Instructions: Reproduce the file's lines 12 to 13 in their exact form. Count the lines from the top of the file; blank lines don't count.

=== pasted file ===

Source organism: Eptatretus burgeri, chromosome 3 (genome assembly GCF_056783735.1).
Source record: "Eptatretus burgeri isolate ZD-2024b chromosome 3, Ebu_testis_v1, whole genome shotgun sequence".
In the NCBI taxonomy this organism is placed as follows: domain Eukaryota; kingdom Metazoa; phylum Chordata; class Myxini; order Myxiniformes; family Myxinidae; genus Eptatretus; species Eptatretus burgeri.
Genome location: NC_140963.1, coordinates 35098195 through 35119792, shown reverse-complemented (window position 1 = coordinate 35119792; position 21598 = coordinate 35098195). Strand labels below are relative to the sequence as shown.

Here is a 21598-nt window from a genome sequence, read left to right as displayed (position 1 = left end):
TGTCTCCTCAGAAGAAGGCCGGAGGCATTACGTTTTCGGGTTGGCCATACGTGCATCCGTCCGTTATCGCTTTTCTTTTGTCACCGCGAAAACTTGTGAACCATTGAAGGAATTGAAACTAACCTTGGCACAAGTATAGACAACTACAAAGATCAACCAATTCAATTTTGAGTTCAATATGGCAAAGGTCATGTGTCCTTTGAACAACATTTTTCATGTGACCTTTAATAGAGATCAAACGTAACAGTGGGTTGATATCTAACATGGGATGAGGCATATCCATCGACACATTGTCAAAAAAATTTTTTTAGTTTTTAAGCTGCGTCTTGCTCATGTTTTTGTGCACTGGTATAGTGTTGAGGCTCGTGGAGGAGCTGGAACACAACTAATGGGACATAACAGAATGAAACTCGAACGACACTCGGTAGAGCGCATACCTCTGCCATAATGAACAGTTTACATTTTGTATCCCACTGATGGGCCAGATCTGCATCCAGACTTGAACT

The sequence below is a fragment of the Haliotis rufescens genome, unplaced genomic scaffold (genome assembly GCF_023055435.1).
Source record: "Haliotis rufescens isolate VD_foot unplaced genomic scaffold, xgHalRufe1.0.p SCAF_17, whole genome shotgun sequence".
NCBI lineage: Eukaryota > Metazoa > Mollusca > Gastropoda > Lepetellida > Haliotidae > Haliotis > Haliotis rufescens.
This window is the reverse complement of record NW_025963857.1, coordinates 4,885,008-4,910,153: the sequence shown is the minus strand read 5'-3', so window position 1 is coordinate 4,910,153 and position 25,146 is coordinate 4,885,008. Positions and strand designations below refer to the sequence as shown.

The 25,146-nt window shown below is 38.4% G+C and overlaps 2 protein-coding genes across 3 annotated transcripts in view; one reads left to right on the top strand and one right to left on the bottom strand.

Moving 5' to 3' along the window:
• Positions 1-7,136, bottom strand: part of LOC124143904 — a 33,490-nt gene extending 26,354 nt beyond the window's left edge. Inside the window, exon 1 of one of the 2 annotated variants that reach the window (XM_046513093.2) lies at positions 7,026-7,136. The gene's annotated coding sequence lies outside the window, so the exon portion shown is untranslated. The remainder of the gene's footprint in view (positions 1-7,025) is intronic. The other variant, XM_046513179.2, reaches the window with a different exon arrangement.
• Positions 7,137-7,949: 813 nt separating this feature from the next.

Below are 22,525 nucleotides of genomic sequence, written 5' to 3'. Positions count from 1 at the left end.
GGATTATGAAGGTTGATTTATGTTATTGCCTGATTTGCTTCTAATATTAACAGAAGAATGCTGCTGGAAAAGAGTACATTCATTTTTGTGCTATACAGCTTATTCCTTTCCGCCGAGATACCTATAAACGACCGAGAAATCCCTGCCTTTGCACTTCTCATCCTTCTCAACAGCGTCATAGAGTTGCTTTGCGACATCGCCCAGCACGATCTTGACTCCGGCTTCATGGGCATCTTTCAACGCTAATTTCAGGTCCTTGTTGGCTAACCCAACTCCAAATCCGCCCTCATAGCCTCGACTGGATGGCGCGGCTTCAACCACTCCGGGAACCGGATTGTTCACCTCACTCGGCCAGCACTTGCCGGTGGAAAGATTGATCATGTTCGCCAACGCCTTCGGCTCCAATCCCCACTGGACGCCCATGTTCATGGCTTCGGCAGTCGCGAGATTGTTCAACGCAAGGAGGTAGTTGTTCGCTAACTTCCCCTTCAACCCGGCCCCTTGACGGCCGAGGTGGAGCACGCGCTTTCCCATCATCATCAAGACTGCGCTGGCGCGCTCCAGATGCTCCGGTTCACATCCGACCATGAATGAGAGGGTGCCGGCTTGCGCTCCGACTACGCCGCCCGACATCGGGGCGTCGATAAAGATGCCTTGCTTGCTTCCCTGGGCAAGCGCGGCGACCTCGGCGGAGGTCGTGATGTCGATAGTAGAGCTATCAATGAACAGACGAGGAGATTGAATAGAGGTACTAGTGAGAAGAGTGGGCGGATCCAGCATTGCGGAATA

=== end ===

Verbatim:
Moving 5' to 3' along the window:
• Positions 1-7,136, bottom strand: part of LOC124143904 — a 33,490-nt gene extending 26,354 nt beyond the window's left edge. Inside the window, exon 1 of one of the 2 annotated variants that reach the window (XM_046513093.2) lies at positions 7,026-7,136. The gene's annotated coding sequence lies outside the window, so the exon portion shown is untranslated. The remainder of the gene's footprint in view (positions 1-7,025) is intronic. The other variant, XM_046513179.2, reaches the window with a different exon arrangement.